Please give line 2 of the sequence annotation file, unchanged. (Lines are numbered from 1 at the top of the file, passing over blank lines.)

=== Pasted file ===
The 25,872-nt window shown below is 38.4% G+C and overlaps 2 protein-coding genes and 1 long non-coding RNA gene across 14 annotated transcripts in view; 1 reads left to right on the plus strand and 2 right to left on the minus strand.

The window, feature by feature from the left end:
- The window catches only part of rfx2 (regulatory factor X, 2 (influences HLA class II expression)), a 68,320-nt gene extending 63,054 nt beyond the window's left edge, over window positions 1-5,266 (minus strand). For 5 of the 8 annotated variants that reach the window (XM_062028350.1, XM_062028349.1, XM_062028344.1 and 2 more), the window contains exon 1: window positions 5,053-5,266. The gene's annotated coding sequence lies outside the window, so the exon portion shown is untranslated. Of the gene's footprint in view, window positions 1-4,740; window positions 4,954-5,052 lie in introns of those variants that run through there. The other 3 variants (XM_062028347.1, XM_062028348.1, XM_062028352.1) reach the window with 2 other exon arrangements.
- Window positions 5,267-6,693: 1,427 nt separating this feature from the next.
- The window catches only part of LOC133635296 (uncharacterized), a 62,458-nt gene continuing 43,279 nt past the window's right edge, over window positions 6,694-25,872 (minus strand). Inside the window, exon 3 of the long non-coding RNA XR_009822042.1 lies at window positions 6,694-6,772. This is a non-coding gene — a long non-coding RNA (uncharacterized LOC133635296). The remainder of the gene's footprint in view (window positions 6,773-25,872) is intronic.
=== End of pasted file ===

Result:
The window, feature by feature from the left end: